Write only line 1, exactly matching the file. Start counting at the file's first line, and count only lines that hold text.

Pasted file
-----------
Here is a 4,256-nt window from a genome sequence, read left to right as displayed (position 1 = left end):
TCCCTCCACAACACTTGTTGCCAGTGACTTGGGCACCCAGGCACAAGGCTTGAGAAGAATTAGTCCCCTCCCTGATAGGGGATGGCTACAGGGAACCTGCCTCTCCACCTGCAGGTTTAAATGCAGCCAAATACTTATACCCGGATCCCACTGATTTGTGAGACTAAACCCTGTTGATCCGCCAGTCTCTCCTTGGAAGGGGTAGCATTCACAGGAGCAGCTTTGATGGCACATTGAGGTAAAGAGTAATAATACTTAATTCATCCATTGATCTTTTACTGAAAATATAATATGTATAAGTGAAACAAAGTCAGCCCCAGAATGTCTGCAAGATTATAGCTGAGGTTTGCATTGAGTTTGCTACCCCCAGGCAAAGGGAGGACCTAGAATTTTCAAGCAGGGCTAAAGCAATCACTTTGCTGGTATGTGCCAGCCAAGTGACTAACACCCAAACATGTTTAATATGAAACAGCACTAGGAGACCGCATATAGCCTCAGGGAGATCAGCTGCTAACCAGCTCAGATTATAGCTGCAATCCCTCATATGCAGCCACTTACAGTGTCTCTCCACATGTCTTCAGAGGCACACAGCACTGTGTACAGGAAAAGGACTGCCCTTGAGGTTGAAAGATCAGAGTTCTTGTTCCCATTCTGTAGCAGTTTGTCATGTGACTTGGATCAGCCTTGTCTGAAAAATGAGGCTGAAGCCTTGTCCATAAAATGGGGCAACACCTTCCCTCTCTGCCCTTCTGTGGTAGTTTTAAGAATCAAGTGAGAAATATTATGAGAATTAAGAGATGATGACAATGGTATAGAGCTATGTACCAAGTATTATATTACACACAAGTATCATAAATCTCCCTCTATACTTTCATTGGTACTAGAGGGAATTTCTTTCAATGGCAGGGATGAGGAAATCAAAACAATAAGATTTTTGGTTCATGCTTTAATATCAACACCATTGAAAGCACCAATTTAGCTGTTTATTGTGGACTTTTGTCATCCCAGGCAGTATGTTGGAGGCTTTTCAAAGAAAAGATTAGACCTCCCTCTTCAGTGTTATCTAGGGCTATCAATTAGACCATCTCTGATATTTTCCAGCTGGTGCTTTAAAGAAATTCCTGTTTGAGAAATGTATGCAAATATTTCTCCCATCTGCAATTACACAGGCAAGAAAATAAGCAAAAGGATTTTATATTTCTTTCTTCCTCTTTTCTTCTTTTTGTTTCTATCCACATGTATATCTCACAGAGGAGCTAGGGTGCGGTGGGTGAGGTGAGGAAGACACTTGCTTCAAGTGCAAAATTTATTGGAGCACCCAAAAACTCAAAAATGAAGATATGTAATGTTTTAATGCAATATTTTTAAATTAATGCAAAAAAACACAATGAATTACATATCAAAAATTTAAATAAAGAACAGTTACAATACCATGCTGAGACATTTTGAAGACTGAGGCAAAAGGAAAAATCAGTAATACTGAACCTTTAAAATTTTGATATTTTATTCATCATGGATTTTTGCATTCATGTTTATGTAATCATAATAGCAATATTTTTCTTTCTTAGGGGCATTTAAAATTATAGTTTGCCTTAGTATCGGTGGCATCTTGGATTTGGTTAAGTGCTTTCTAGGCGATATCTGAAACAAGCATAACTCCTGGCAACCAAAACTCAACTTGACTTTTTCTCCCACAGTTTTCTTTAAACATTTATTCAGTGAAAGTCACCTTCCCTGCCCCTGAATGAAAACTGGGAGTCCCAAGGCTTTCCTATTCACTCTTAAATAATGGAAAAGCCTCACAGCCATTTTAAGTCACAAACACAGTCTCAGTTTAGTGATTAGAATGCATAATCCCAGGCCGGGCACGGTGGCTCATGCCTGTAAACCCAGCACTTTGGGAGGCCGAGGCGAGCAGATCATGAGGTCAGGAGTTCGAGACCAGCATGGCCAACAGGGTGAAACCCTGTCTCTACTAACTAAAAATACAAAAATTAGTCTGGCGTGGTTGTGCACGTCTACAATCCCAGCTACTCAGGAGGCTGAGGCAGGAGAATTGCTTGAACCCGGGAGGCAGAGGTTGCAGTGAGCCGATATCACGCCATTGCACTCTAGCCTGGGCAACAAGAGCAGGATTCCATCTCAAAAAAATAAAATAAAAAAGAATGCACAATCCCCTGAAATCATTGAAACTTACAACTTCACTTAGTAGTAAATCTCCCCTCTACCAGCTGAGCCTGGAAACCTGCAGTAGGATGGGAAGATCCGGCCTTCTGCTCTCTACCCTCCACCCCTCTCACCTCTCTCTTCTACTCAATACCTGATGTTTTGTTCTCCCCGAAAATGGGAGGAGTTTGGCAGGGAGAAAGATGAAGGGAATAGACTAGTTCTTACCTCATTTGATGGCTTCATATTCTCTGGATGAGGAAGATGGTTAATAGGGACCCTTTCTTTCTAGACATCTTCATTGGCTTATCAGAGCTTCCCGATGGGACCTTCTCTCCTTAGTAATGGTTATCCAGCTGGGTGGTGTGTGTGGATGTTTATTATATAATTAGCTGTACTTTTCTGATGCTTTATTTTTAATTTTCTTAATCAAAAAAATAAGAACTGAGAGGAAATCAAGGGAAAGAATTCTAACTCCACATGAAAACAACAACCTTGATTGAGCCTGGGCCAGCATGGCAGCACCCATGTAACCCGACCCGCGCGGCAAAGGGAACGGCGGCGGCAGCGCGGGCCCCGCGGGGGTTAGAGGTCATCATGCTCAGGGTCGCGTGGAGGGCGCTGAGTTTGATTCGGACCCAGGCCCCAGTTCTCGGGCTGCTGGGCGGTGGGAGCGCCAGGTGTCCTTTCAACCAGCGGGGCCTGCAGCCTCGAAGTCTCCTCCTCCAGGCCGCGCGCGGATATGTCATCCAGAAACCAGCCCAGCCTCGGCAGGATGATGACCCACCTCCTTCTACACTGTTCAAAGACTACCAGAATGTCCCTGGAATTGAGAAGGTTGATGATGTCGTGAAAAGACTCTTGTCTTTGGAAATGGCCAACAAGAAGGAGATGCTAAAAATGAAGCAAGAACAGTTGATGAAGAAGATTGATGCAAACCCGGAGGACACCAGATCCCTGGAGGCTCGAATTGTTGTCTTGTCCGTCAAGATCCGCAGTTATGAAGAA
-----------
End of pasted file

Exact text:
Here is a 4,256-nt window from a genome sequence, read left to right as displayed (position 1 = left end):